I think that this is pretty field dependent. The first two sentences don't strike me as odd, though J-Kun strongly disagrees in the comments. In particular, I would say that the phrase "in this paper we will show" is common in the papers I read. I have first hand experience that the future tense used in this way is common in mathematics, computer science, and philosophy.
I also have very strong opinions about the fact that papers should not be dry. The fact that some researchers praise dry writing is fundamentally misguided in my mind. Papers are written by humans to be read by humans, and should be enjoyable to read. In my field (theoretical computer science), historical anecdotes, philosophical interludes, jokes, and amusing names are commonplace in academic writing. I strongly discourage you from aiming for dryness in any portion of your paper.
Given the field-dependent nature of stylistic issues like this, consulting the editorial guidelines of the journal or journals you hope to publish this paper in / have published in in the past would likely be your best option. Even if they don’t have specific style guidelines, you can usually in for what is preferred by reading other papers published by these journals.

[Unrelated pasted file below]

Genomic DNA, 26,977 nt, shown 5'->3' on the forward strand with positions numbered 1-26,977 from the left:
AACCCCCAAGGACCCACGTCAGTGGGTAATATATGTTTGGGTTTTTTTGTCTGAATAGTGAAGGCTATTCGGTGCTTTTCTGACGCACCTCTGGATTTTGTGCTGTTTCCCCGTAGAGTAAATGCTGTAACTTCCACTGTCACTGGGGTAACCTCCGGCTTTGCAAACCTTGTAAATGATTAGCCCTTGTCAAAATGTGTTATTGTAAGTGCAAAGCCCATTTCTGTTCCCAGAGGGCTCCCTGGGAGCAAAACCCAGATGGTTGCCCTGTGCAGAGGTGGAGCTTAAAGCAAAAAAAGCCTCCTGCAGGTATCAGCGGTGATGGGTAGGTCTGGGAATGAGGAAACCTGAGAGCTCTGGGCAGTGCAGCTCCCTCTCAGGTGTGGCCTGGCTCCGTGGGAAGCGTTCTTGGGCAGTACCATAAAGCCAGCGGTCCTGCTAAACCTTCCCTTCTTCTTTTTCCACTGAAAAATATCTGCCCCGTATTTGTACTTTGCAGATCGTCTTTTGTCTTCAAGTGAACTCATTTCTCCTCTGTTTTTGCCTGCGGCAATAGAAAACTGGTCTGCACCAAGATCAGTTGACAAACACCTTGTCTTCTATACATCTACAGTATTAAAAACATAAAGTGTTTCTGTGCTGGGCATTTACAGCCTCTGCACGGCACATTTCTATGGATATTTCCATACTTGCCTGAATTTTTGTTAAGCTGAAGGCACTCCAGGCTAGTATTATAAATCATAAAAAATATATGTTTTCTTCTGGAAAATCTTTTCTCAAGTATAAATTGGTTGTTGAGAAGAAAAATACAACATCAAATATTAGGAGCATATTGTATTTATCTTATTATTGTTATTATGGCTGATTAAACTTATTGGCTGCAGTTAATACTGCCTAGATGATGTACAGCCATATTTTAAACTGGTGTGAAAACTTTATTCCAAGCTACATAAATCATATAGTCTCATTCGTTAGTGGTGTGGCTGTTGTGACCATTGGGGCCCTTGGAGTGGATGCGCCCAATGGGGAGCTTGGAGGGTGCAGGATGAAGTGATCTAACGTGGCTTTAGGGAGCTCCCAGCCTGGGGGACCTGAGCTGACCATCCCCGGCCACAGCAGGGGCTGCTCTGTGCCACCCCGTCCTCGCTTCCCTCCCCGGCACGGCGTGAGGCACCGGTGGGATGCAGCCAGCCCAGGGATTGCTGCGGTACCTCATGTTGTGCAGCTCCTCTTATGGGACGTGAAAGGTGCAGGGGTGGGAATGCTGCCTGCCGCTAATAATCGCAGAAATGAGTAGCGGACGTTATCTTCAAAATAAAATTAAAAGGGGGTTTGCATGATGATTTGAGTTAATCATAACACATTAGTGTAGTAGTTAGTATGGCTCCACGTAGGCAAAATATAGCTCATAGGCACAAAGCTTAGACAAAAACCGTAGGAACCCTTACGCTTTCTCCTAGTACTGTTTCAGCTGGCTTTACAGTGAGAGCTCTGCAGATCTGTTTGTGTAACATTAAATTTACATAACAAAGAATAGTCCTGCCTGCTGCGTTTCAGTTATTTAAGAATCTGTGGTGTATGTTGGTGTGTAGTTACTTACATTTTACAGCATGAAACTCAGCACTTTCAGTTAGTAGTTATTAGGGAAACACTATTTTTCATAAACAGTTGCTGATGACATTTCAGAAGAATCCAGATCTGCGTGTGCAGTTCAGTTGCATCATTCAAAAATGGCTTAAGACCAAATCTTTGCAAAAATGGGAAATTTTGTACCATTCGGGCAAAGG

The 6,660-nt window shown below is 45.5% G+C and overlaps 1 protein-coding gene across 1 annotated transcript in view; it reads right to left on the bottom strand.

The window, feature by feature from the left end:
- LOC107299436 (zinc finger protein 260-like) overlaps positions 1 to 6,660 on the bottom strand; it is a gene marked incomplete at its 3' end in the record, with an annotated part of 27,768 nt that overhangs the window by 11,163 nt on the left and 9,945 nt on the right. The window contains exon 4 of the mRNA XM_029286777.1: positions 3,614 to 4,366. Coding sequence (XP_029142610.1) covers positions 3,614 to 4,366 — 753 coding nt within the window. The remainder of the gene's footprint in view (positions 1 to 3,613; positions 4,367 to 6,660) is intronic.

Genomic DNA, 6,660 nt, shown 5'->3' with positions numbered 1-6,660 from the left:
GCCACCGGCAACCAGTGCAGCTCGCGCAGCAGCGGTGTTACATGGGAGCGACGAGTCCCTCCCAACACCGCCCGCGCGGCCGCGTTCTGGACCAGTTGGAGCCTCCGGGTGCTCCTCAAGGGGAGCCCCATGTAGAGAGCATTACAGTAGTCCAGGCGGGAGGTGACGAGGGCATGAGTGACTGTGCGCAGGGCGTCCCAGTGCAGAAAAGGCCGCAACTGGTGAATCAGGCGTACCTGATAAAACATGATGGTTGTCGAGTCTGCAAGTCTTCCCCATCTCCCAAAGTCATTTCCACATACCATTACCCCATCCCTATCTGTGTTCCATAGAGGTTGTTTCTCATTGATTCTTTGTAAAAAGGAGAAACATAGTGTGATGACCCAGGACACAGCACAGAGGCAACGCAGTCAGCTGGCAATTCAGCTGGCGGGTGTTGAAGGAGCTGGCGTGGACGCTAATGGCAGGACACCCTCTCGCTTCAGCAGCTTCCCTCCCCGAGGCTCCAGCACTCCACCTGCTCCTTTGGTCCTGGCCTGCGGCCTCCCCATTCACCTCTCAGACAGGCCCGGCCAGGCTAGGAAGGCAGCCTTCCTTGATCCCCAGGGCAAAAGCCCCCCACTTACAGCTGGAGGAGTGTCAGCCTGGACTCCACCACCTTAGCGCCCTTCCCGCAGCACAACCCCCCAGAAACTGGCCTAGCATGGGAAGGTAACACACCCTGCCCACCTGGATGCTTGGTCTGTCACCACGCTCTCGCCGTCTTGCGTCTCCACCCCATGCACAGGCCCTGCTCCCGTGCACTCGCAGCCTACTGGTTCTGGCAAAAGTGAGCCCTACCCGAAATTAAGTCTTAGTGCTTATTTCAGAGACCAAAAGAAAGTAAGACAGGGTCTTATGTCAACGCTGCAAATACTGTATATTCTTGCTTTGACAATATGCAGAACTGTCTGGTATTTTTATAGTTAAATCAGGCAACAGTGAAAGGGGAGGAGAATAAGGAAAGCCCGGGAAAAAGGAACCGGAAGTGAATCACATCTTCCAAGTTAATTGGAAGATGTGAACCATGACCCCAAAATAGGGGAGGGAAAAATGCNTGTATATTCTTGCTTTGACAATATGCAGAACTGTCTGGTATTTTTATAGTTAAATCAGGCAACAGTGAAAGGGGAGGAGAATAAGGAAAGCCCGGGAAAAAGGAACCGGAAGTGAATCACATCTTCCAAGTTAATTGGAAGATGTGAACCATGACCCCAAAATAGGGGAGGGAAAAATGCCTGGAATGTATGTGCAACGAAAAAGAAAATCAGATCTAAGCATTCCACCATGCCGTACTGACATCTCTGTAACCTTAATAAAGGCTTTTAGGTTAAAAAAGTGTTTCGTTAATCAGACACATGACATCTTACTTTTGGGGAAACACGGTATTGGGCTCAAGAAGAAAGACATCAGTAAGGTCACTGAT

EDIT: In your edit, you specify that you're in computer science. In my experience, computer science writing is far more conversational, and computer science culture is far more casual, than most other fields. I doubt anyone would bat an eye at either of the first two phrases. In fact, the paper I currently have open on the Arthur-Merlin Protocols says:
In Section 3 we will also use the representation of Boolean functions by polynomials with real polynomials (p. 5)
We will show that this
protocol needs communication at least Ω(√na), which implies the theorem. (p6)
and has similar constructions in at least four other places. IIRC, Babai's original paper introducing the A-M protocols had the first four pages entirely in the form of a faux mythological story about King Arthur.